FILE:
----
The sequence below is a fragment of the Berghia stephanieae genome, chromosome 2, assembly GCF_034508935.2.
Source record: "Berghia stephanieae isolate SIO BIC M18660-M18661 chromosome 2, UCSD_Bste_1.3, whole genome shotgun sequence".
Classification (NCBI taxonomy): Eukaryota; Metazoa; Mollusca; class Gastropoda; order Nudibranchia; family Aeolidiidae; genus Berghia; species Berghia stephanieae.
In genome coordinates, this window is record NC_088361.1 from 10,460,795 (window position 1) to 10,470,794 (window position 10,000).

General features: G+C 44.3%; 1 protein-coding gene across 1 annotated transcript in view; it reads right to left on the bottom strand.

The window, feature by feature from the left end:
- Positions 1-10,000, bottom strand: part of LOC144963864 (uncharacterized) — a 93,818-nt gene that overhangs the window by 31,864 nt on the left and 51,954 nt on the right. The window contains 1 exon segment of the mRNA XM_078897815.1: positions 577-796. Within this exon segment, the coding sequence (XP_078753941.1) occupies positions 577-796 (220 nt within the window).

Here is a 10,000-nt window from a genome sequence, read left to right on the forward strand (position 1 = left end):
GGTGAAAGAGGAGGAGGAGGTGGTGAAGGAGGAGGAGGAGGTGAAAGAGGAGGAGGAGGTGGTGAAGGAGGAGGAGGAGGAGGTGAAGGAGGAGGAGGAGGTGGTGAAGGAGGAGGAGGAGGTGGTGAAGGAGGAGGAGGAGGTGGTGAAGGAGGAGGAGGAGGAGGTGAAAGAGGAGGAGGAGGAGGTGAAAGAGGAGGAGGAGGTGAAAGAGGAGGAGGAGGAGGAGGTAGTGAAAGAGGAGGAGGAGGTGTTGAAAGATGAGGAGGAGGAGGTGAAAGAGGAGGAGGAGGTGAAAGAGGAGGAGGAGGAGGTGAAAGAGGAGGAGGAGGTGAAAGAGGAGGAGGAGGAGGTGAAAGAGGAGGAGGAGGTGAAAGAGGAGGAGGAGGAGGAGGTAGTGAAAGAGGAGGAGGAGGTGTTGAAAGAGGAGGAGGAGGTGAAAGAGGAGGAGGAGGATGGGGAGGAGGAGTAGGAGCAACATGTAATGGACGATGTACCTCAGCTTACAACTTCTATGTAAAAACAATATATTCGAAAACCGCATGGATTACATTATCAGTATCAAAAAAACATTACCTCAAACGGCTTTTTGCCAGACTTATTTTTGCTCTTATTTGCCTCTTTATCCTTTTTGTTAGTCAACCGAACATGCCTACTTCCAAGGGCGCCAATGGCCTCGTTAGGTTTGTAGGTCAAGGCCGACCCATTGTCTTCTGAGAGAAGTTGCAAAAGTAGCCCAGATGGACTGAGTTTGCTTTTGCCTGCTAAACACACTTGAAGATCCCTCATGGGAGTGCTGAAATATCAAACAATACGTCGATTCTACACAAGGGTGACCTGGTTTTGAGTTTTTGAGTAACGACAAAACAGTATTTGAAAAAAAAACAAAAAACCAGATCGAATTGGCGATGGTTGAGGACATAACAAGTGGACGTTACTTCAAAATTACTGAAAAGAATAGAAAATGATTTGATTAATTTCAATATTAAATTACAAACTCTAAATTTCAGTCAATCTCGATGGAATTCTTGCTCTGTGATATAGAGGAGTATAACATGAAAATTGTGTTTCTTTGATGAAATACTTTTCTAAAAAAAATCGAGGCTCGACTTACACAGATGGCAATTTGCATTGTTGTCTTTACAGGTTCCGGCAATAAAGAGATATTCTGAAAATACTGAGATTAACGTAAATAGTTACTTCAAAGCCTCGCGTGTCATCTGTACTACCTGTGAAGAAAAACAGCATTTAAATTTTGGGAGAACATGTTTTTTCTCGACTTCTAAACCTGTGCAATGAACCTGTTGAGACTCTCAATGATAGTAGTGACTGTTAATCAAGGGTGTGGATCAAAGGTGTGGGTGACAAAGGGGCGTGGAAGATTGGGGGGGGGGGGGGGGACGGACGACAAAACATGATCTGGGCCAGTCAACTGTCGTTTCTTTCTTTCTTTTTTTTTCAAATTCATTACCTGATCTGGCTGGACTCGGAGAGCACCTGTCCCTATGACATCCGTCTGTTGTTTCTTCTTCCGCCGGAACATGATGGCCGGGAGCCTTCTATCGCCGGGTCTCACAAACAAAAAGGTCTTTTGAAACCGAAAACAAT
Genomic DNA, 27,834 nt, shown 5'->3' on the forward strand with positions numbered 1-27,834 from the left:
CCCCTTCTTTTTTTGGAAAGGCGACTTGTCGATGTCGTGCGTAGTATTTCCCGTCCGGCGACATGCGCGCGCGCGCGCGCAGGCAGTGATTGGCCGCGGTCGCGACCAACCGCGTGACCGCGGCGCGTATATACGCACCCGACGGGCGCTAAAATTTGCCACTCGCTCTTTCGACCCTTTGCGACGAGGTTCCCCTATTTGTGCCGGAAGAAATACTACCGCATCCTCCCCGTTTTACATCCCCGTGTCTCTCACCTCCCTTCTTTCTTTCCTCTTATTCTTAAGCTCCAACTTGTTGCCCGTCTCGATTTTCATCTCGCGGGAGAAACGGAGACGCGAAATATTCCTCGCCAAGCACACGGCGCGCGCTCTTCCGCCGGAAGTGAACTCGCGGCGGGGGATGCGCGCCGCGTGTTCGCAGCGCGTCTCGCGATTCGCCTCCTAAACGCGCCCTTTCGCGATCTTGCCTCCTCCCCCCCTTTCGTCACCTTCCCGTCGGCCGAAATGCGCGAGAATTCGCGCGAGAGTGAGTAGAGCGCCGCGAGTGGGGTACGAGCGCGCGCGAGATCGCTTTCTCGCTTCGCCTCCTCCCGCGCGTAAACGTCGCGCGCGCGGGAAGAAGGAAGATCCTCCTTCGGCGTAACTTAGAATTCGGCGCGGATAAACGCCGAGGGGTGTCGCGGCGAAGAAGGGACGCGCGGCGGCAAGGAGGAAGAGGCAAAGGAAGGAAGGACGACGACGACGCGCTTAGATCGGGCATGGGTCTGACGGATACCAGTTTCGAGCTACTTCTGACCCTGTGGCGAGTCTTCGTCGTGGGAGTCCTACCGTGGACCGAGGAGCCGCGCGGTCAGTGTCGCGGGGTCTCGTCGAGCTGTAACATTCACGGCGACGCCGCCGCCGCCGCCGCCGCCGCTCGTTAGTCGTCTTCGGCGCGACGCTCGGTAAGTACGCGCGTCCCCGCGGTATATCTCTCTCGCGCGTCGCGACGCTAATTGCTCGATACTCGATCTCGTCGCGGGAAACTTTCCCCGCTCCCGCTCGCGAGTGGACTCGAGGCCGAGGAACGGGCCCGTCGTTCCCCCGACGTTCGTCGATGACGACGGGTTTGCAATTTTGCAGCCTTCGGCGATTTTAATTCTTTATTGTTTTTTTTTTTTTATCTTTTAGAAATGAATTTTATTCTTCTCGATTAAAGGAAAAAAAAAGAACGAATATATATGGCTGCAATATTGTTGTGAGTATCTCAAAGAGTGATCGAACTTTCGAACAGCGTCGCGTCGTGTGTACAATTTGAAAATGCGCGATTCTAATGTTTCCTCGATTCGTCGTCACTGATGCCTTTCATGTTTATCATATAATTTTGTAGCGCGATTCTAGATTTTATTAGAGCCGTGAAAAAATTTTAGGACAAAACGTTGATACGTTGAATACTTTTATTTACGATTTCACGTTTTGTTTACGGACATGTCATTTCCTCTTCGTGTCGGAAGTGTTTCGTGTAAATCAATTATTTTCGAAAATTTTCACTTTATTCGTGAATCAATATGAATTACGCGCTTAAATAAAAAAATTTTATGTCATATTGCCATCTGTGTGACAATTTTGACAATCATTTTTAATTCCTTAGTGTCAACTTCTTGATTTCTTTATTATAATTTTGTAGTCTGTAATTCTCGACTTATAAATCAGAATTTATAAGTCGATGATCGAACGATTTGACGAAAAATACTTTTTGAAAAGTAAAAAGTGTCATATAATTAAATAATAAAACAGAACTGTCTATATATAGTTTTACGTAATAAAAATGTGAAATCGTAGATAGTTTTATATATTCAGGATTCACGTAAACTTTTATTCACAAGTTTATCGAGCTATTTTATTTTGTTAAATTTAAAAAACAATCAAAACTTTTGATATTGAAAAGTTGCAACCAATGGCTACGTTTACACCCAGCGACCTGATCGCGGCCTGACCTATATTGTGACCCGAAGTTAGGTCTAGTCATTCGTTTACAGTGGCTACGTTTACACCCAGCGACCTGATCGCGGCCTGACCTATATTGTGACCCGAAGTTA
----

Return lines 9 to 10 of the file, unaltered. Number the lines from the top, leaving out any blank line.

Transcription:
GGTGAAAGAGGAGGAGGAGGTGGTGAAGGAGGAGGAGGAGGTGAAAGAGGAGGAGGAGGTGGTGAAGGAGGAGGAGGAGGAGGTGAAGGAGGAGGAGGAGGTGGTGAAGGAGGAGGAGGAGGTGGTGAAGGAGGAGGAGGAGGTGGTGAAGGAGGAGGAGGAGGAGGTGAAAGAGGAGGAGGAGGAGGTGAAAGAGGAGGAGGAGGTGAAAGAGGAGGAGGAGGAGGAGGTAGTGAAAGAGGAGGAGGAGGTGTTGAAAGATGAGGAGGAGGAGGTGAAAGAGGAGGAGGAGGTGAAAGAGGAGGAGGAGGAGGTGAAAGAGGAGGAGGAGGTGAAAGAGGAGGAGGAGGAGGTGAAAGAGGAGGAGGAGGTGAAAGAGGAGGAGGAGGAGGAGGTAGTGAAAGAGGAGGAGGAGGTGTTGAAAGAGGAGGAGGAGGTGAAAGAGGAGGAGGAGGATGGGGAGGAGGAGTAGGAGCAACATGTAATGGACGATGTACCTCAGCTTACAACTTCTATGTAAAAACAATATATTCGAAAACCGCATGGATTACATTATCAGTATCAAAAAAACATTACCTCAAACGGCTTTTTGCCAGACTTATTTTTGCTCTTATTTGCCTCTTTATCCTTTTTGTTAGTCAACCGAACATGCCTACTTCCAAGGGCGCCAATGGCCTCGTTAGGTTTGTAGGTCAAGGCCGACCCATTGTCTTCTGAGAGAAGTTGCAAAAGTAGCCCAGATGGACTGAGTTTGCTTTTGCCTGCTAAACACACTTGAAGATCCCTCATGGGAGTGCTGAAATATCAAACAATACGTCGATTCTACACAAGGGTGACCTGGTTTTGAGTTTTTGAGTAACGACAAAACAGTATTTGAAAAAAAAACAAAAAACCAGATCGAATTGGCGATGGTTGAGGACATAACAAGTGGACGTTACTTCAAAATTACTGAAAAGAATAGAAAATGATTTGATTAATTTCAATATTAAATTACAAACTCTAAATTTCAGTCAATCTCGATGGAATTCTTGCTCTGTGATATAGAGGAGTATAACATGAAAATTGTGTTTCTTTGATGAAATACTTTTCTAAAAAAAATCGAGGCTCGACTTACACAGATGGCAATTTGCATTGTTGTCTTTACAGGTTCCGGCAATAAAGAGATATTCTGAAAATACTGAGATTAACGTAAATAGTTACTTCAAAGCCTCGCGTGTCATCTGTACTACCTGTGAAGAAAAACAGCATTTAAATTTTGGGAGAACATGTTTTTTCTCGACTTCTAAACCTGTGCAATGAACCTGTTGAGACTCTCAATGATAGTAGTGACTGTTAATCAAGGGTGTGGATCAAAGGTGTGGGTGACAAAGGGGCGTGGAAGATTGGGGGGGGGGGGGGGGACGGACGACAAAACATGATCTGGGCCAGTCAACTGTCGTTTCTTTCTTTCTTTTTTTTTCAAATTCATTACCTGATCTGGCTGGACTCGGAGAGCACCTGTCCCTATGACATCCGTCTGTTGTTTCTTCTTCCGCCGGAACATGATGGCCGGGAGCCTTCTATCGCCGGGTCTCACAAACAAAAAGGTCTTTTGAAACCGAAAACAAT
Genomic DNA, 27,834 nt, shown 5'->3' on the forward strand with positions numbered 1-27,834 from the left: